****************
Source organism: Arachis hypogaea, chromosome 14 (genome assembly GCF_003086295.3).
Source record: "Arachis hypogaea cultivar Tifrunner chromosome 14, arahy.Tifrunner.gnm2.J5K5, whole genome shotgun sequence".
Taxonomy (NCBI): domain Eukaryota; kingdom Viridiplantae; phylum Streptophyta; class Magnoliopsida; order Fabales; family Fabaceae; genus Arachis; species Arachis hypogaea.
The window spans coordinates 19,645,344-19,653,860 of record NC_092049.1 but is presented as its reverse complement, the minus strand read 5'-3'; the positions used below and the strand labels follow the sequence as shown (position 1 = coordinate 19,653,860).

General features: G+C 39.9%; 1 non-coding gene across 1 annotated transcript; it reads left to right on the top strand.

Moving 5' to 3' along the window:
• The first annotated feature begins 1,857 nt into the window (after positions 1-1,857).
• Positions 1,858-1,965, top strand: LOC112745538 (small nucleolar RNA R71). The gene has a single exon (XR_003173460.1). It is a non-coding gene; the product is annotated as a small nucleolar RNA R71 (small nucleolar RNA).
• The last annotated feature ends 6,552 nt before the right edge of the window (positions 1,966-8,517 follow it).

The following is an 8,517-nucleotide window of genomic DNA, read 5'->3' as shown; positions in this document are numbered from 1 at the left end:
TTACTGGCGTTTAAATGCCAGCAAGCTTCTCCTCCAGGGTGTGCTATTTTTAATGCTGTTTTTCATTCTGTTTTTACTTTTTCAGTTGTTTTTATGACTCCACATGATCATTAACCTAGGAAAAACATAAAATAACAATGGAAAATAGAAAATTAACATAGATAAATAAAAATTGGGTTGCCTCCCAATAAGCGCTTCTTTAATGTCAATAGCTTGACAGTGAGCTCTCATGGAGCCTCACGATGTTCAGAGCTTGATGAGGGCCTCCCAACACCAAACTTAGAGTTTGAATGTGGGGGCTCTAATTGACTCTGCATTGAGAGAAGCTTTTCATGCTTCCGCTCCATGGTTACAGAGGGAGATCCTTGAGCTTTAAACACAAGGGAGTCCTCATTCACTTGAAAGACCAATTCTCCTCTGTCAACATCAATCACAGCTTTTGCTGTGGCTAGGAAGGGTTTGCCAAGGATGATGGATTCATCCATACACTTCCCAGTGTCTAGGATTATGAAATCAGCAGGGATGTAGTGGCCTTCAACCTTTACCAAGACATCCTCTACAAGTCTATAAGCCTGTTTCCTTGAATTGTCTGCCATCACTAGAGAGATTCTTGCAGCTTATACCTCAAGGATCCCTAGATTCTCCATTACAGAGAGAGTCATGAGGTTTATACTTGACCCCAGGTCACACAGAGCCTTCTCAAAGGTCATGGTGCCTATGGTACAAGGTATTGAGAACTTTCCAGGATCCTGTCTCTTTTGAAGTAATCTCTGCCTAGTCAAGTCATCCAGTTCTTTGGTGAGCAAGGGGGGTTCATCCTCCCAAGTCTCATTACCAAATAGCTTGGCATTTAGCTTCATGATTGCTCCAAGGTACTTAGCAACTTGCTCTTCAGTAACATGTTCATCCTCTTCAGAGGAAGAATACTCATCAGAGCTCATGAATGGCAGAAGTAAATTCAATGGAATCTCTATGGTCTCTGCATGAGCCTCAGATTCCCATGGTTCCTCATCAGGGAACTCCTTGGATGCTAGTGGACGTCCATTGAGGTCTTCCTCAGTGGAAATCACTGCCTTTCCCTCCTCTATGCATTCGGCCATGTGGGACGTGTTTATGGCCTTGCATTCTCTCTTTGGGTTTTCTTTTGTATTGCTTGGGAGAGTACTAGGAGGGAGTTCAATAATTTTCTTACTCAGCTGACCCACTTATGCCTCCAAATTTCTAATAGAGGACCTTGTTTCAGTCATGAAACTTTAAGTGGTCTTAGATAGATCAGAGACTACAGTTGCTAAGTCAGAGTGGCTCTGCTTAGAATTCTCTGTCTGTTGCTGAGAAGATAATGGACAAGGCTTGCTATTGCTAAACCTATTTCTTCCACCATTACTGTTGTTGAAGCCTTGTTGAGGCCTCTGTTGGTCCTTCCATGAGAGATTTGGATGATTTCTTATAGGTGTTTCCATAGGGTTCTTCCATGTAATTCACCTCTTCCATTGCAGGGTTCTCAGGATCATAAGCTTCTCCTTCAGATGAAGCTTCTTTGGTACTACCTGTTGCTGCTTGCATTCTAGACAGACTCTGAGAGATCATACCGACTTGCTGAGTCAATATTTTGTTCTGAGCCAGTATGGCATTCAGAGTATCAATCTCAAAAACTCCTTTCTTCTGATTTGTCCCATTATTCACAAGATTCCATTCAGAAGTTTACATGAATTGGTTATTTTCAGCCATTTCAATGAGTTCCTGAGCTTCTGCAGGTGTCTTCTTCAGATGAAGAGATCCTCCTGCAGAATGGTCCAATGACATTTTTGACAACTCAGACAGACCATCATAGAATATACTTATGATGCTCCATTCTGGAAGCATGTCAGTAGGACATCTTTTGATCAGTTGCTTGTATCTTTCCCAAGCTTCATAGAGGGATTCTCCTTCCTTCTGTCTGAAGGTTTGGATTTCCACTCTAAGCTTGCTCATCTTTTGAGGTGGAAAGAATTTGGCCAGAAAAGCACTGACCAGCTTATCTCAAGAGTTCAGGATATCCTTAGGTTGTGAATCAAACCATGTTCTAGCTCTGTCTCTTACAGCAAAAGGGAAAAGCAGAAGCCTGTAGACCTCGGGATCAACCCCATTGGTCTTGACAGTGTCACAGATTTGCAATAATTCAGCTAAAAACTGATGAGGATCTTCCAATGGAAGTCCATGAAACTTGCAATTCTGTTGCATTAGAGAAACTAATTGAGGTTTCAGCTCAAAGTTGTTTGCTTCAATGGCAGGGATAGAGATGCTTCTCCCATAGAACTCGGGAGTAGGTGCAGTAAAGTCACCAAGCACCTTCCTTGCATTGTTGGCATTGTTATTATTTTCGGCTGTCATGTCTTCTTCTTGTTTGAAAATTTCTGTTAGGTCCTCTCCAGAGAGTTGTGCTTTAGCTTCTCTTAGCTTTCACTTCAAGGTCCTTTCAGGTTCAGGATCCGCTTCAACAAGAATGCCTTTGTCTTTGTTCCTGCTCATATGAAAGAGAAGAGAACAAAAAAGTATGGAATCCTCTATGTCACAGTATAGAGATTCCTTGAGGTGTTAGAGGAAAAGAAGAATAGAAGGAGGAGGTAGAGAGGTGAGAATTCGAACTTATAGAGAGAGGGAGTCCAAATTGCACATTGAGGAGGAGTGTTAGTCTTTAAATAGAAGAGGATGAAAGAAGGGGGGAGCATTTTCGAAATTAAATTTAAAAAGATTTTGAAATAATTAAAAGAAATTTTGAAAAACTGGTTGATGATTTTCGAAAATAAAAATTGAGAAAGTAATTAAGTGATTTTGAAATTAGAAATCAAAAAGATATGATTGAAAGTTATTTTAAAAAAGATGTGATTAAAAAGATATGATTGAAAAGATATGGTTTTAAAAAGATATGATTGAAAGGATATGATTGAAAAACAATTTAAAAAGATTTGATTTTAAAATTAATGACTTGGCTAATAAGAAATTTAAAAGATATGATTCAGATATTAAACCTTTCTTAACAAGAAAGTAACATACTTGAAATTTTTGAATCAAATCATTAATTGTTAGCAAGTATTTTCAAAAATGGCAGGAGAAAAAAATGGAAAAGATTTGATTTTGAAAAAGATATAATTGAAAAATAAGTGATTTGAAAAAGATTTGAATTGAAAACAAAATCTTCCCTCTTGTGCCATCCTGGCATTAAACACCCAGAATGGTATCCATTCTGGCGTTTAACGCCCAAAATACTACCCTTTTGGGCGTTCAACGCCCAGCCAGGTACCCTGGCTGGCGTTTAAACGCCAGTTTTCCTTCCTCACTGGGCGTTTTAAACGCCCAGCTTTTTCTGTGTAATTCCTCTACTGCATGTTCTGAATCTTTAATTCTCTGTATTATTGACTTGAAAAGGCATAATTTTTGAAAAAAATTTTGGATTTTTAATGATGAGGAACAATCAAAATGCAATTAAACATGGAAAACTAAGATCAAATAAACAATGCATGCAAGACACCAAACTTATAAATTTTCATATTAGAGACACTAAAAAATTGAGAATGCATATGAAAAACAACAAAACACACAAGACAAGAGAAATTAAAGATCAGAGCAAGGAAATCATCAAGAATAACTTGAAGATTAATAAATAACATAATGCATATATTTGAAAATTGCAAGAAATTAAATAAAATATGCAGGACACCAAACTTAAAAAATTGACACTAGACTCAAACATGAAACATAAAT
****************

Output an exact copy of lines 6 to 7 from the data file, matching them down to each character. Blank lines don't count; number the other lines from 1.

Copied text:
Moving 5' to 3' along the window:
• The first annotated feature begins 1,857 nt into the window (after positions 1-1,857).